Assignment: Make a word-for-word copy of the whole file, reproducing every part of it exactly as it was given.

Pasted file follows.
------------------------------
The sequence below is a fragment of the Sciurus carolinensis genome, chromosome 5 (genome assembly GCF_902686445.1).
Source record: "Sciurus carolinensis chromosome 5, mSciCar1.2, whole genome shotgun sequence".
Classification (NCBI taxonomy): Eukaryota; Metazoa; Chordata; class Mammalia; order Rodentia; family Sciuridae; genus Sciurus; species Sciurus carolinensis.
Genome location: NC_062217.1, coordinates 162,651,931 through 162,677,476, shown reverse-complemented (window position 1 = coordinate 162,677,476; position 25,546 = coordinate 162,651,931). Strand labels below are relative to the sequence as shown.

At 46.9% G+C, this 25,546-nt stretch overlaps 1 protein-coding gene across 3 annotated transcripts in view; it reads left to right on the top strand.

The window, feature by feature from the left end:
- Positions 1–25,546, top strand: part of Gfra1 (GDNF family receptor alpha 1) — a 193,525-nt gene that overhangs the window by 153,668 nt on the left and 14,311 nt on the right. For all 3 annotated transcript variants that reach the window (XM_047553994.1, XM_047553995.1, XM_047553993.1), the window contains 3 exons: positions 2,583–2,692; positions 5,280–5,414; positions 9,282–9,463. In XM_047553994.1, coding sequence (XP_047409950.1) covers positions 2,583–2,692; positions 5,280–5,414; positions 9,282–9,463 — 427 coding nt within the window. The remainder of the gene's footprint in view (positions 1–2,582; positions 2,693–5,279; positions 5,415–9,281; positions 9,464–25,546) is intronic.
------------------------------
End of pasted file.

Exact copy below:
The sequence below is a fragment of the Sciurus carolinensis genome, chromosome 5 (genome assembly GCF_902686445.1).
Source record: "Sciurus carolinensis chromosome 5, mSciCar1.2, whole genome shotgun sequence".
Classification (NCBI taxonomy): Eukaryota; Metazoa; Chordata; class Mammalia; order Rodentia; family Sciuridae; genus Sciurus; species Sciurus carolinensis.
Genome location: NC_062217.1, coordinates 162,651,931 through 162,677,476, shown reverse-complemented (window position 1 = coordinate 162,677,476; position 25,546 = coordinate 162,651,931). Strand labels below are relative to the sequence as shown.

At 46.9% G+C, this 25,546-nt stretch overlaps 1 protein-coding gene across 3 annotated transcripts in view; it reads left to right on the top strand.

The window, feature by feature from the left end:
- Positions 1–25,546, top strand: part of Gfra1 (GDNF family receptor alpha 1) — a 193,525-nt gene that overhangs the window by 153,668 nt on the left and 14,311 nt on the right. For all 3 annotated transcript variants that reach the window (XM_047553994.1, XM_047553995.1, XM_047553993.1), the window contains 3 exons: positions 2,583–2,692; positions 5,280–5,414; positions 9,282–9,463. In XM_047553994.1, coding sequence (XP_047409950.1) covers positions 2,583–2,692; positions 5,280–5,414; positions 9,282–9,463 — 427 coding nt within the window. The remainder of the gene's footprint in view (positions 1–2,582; positions 2,693–5,279; positions 5,415–9,281; positions 9,464–25,546) is intronic.